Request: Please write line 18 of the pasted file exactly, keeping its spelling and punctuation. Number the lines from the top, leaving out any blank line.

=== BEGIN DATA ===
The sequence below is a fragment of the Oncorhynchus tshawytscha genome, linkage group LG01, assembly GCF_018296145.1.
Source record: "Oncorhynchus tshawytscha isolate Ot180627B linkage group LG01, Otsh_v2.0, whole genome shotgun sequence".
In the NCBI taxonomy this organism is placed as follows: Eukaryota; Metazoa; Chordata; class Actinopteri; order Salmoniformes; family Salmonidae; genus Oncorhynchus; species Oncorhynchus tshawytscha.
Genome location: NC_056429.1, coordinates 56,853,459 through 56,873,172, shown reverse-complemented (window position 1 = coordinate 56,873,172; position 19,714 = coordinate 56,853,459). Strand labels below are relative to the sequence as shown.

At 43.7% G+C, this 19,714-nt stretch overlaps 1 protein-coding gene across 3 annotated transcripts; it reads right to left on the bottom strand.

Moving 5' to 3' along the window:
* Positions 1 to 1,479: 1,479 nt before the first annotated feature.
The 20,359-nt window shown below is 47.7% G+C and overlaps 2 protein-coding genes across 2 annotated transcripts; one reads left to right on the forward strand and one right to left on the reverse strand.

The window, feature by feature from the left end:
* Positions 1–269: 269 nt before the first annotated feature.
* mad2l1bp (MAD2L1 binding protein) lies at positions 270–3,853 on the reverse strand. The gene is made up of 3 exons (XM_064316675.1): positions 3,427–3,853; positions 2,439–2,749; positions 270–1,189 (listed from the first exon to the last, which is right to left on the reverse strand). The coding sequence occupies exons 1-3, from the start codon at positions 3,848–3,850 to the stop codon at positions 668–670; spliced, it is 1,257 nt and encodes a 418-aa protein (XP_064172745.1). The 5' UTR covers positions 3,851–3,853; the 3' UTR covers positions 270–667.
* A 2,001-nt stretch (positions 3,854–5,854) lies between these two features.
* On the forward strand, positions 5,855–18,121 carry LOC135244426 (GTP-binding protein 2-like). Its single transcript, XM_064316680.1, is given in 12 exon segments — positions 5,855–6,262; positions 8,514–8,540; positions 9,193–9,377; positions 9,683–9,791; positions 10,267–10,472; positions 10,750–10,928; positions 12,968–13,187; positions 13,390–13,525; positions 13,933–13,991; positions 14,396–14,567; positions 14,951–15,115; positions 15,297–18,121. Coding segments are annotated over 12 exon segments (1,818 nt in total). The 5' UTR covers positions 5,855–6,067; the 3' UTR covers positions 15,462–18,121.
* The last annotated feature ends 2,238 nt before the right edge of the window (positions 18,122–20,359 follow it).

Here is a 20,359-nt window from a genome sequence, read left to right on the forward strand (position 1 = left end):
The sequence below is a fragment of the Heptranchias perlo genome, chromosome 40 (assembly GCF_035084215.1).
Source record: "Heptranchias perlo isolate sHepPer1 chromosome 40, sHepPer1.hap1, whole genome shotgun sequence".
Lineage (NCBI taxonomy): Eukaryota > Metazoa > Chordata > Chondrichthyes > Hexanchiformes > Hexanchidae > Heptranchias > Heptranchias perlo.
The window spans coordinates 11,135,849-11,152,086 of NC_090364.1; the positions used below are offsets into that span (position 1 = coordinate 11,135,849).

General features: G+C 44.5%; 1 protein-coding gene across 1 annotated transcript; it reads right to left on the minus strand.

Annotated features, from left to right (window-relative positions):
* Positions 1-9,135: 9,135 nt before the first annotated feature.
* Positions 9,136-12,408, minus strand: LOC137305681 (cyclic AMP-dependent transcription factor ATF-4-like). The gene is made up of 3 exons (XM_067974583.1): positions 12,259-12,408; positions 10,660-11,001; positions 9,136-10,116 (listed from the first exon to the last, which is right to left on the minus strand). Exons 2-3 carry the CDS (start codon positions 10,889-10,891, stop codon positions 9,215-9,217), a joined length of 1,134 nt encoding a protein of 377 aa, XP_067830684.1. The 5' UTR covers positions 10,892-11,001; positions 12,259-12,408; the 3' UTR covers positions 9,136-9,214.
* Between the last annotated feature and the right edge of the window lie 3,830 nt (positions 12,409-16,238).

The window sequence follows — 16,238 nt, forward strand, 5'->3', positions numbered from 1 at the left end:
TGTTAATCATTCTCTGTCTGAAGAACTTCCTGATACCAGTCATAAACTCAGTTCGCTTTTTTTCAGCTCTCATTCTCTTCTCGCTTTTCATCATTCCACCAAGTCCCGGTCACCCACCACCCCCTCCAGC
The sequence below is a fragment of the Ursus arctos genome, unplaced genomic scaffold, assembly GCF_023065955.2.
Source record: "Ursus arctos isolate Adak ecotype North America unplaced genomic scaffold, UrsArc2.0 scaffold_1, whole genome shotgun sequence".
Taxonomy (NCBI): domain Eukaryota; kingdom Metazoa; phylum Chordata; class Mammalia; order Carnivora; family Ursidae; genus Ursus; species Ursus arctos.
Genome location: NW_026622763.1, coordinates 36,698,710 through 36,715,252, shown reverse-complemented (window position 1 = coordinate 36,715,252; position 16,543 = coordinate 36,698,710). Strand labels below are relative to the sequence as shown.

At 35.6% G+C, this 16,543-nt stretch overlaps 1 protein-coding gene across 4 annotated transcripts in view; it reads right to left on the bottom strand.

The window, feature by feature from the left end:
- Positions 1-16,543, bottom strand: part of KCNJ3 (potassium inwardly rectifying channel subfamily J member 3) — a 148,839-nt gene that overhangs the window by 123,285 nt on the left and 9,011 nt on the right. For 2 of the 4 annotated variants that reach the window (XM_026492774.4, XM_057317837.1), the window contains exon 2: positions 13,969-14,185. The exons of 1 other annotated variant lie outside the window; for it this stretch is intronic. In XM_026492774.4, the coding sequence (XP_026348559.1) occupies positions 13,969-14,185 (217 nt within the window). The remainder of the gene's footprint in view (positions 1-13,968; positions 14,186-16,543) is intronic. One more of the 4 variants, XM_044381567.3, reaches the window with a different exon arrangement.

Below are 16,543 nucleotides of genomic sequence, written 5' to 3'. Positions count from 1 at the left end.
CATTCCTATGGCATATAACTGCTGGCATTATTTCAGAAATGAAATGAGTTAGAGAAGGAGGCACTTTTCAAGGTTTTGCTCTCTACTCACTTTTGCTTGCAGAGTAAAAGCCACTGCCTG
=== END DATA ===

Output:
Lineage (NCBI taxonomy): Eukaryota > Metazoa > Chordata > Chondrichthyes > Hexanchiformes > Hexanchidae > Heptranchias > Heptranchias perlo.